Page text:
So every element of Sen. Paul’s paragraph was wrong: 1) Reagan was not the head of a “war caucus.” 2) The U.S. did not arm bin Laden.  3) The U.S. support had nothing to do with “radical jihad.” 4) The Afghani/mujaheddin effort as a whole was only tangentially jihadist. And 5) The war in Afghanistan that kicked out the Soviets worked out not badly, but very, very well for the United States, for the Western world, and for the hundreds of millions of people freed from behind the Iron Curtain and for millions elsewhere whose “non-aligned states” were freed from fear of the Soviets and thus could move more towards free markets and towards Western prosperity.

Finally, as a post-script, most knowledgeable people would argue that it was only after the Soviets left that the radical jihadists like the Taliban and bin Laden really gained ascendance within Afghanistan — and it was not because the United States helped arm the mujaheddin, but because we left so soon afterwards without providing reconstruction aid. While nobody would suggest that the U.S. should have done anything approaching “nation building,” it is certainly arguable — and the movie Charlie Wilson’s War, as well as congressmen I know personally, indeed did and do argue this — that humanitarian aid, of not-terribly-expensive sorts, might have gone a long way towards bolstering the society in Afghanistan, and towards bolstering more responsible elements therein, in such a way that the Taliban might not have been able to find anywhere near as much opportunity to operate.

The lesson then would be not that Paul-like isolation is the best idea, but rather that just a little involvement might have then, and often does, helped ward off future disaster.

Rand Paul makes a lot of sense on many domestic issues. But by virtue of this one paragraph alone, his big “coming out” exam on foreign policy earned an unambiguous grade of ‘F.’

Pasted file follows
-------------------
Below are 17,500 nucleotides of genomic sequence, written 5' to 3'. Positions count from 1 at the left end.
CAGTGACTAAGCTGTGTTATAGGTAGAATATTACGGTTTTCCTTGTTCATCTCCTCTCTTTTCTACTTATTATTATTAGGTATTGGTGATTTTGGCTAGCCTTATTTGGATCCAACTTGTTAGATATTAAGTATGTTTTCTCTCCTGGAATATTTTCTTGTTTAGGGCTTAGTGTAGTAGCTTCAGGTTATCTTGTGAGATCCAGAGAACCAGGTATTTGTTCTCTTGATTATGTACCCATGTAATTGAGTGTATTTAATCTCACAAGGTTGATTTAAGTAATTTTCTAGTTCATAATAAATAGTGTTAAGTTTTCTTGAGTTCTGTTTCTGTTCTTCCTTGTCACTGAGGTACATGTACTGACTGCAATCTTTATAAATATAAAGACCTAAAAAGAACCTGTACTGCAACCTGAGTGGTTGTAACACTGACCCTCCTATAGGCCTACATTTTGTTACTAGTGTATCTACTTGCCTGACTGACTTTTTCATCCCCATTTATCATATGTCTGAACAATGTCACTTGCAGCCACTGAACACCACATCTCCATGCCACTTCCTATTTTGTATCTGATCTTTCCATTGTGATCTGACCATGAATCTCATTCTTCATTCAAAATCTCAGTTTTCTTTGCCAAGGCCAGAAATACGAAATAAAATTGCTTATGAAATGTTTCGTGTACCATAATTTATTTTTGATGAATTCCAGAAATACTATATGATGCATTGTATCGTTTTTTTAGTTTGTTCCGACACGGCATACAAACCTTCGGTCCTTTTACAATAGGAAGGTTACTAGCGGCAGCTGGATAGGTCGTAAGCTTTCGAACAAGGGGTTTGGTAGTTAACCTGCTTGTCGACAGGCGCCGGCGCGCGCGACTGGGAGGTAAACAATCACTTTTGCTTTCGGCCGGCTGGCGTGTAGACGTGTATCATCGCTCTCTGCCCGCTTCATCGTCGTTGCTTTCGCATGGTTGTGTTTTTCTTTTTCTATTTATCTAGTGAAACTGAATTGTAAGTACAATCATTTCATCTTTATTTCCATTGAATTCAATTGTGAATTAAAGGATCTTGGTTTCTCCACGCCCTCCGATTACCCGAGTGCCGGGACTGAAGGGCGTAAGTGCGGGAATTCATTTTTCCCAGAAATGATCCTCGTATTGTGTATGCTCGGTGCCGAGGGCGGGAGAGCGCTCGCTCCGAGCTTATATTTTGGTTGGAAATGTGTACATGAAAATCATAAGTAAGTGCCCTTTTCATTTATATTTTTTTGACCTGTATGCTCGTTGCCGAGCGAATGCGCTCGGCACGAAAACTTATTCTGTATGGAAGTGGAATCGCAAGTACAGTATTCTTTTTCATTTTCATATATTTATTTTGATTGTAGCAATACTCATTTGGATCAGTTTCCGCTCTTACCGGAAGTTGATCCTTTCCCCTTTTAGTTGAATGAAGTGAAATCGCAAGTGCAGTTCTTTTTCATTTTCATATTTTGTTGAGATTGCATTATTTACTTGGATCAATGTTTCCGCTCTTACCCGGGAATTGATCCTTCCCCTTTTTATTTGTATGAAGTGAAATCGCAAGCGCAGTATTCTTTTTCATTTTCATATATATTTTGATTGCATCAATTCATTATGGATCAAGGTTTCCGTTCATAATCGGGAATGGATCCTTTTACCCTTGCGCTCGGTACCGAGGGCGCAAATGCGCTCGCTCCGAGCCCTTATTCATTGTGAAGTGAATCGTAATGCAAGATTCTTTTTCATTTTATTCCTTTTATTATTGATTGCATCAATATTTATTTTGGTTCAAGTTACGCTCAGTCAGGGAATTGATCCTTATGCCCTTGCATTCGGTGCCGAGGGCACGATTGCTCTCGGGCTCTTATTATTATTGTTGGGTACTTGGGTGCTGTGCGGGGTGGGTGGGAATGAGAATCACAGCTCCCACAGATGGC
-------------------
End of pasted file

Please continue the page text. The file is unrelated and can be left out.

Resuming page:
February 6th, 2013 at 11:02 am
Thirty Years Ago Today

Thirty years ago today, upwards of 400 college students crammed into the White House to wish Ronald Reagan a happy 72nd birthday. I wrote about it here. I also wrote about it here. It disposes of the myth that Reagan was just scripted by his aides.

Last year at CFIF, I disposed of other Reagan myths.

Another time, I wrote of a visit to the Reagan Ranch.

As do tens of millions of Americans, I miss Reagan more and more, every day.

But back to that 72nd birthday party. Here’s a tidbit I didn’t include in those other two columns. One of the people among us that day was the photo editor of the Georgetown HOYA, the college newspaper I wrote for. This guy took great pictures. (I have several from that day; I wish I knew how to post them here.) Anyway, this guy was a good-naturedly committed Democrat, through and through, who would later work as an aide to a Democratic Congressman. Amidst a sea of College Republicans, he may have been the only Democrat in attendance. Anyway, after the event was over, I asked him what he thought. (He shall remain nameless, in case he doesn’t want his current employers, whomever they are, to know that he said such nice things about Reagan.)  He smiled, and then he chuckled. “Well, I still don’t like his policies,” he said. “But I’ve gotta say, he sure did seem like a great guy. I mean, I really liked him. That was fun!”

Reagan’s “likability factor” has been much remarked upon, through the years, of course. This is just one more example of how infectiously likable he was. Still, it is testimony to the reality that this part of Reagan’s success was no mere myth. What is a myth is the liberal spin on it. The liberal spin was that Reagan just sort of projected a fake image of likability through the TV screen, and that there was no real substance to it. But that’s not true. Reagan was likable precisely because he was so genuinely sunny and cheerful. The likability factor was greater, not lesser,  in the flesh.

In one-on-one situations he was reportedly not easy to get to know; there was a famous “distance” or “reserve” in play. But that wasn’t from a lack of warmth; it came from what was, oddly enough, a certain shyness — or so I’ve been led to believe. But it certainly wasn’t an indication of a lack of warmth. The warmth sprang from a real belief that there was an innate decency somewhere in every human being. “It was from his mother that Reagan inherited his faith in the goodness of people” wrote biographer Craig Shirley in Rendezvous with Destiny. “His humanitarian streak would surface throughout his life.”

In his presence even more than through a TV lens, most people easily and immediately sensed this about Reagan. That’s what my friend, the photo editor, did — and his response was absolutely typical of almost all who came in contact with Reagan.